I enjoy being the type of almost-30- year old woman who climbs trees. On a gently sunny Sunday, I stopped by a beautiful little park overlooking the bay. I sat for a time on the verdant grass where I could best see the buildings and structures that make up the peninsula and the misty marine layer covering the bay. In the distance, Mt. Diablo rose like a mirage on the eastern horizon. Eventually, I decided to climb a tree.Read More
Worldwide, deforestation has the potential to cause unforeseen changes especially in light of climate change. This has lead me to question where all of the trees we continually cut down go and how they show up in our lives. In the modern West, we are constantly surrounded by trees and wood products in our daily lives, yet we rarely consider them as such. Many wood or wood-based products are concealed by a veneer of plastic or within the folds of fabric. My own mediations on my home as a middle-class American living in a wood-framed condo illustrate the shift in consciousness that I propose around the forests of our homes.Read More
To take a broad sweep, the Inkling’s project revolved around the relation and tension between rationality and imagination. The Inkling’s were reacting against the hyper-rationality in England in their time, as exemplified through World War I and II, and taking cues from the Romantics to argue for the value of imagination. However, the argument was never for imagination instead of rationality, but the inter-relational dance between both rational faculties and imaginative faculties as two avenues in pursuit of truth. Of the four primary Inkling members, Owen Barfield provided the most developed theoretical treatment of the truth giving potentialities of imagination.Read More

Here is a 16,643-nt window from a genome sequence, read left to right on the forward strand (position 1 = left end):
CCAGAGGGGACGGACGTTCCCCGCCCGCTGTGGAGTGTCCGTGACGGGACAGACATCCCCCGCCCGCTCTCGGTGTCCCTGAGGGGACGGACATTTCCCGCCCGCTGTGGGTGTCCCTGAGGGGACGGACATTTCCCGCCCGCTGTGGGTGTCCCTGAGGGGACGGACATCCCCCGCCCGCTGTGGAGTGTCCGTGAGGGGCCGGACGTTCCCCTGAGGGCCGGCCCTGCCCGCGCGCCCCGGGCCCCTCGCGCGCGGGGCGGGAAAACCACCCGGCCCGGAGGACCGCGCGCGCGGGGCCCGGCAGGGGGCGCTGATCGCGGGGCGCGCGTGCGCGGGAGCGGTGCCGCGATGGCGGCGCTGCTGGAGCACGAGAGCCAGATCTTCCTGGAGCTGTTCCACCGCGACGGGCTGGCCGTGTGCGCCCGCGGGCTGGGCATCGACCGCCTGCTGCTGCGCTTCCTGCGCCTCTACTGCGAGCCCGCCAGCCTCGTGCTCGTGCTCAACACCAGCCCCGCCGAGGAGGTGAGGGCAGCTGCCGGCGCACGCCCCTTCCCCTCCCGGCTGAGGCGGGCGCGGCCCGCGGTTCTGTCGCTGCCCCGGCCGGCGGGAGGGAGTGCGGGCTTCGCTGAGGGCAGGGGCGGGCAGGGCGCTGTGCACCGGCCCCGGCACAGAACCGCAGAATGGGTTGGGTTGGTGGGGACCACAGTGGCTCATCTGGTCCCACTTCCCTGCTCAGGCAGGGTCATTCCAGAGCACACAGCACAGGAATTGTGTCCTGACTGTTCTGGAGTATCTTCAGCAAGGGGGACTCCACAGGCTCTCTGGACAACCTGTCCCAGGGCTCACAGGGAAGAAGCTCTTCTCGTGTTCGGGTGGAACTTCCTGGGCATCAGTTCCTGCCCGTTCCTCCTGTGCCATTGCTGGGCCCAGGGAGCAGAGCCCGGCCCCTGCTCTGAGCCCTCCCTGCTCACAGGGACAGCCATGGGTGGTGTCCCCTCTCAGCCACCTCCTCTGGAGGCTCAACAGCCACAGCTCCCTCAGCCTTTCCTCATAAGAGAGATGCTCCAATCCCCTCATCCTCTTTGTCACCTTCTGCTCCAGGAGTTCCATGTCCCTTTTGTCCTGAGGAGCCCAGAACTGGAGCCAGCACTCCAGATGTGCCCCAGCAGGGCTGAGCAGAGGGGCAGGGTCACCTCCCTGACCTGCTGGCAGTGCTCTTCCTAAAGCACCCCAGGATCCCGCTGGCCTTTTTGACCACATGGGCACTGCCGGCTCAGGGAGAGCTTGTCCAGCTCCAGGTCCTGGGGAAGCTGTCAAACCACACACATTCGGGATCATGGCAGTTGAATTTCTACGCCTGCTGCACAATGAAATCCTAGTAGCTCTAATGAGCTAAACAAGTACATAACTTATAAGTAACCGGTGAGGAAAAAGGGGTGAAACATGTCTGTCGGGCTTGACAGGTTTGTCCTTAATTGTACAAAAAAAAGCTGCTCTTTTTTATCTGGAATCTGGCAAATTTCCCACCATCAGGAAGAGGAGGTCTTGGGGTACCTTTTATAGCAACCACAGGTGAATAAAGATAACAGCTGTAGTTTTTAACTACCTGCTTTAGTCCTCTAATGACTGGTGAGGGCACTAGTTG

It matters what matters we use to think other matters with; it matters what stories we tell to tell other stories with; it matters what knots knot knots, what thoughts think thoughts, what ties tie ties. It matters what stories make worlds, what worlds make stories. ~Donna Haraway
Paradigms are illusory. Just as fish likely do not recognize the water that sustains them and we swim through the air unthinking about its properties, paradigms, the underlying currents of our cultural thoughts, are the often unseen and unthought movers of our world. Although humans rarely consider paradigms, they structure our lives and inform our decisions from the day-to-day to the life changing. In the Western world, our current mindset, stemming from Enlightenment thinking, is leading to the destruction and desolation of our natural world, the disconnection and dehumanization of people treated unjustly, and diminishing our sense of the sacred. By engaging with paradigm level thinking, we can shift dominating Western patterns and move toward a life-fulfilling worldview.
Our world is in crisis, and its systems no longer work for life but for the fulfillment of a few at the very top of the socioeconomic scale. We are at a point where the environmental, social, and spiritual have been trampled into such disarray that we are in a crisis of planetary scale. Just a brief glimpse of the symptoms include climate change, species extinction, fresh water scarcity, policy brutality, economic inequality, fundamentalism, and widespread disconnection from other people and the earth. At the root of this systemic issue is the Western paradigm characterized by capitalism, patriarchy, colonialism, and mechanistic thinking. This paradigm has disenchanted the world by dissociating the mind from the body and placing conscious mind solely in the human, typically of the white and male variety. Unfortunately, it has been exported around the world from its beginnings in Enlightenment Europe. In order to move towards a thriving and just world, humanity must seek to move beyond Westernism into a new paradigm while bringing forward all of the benefits history has provided.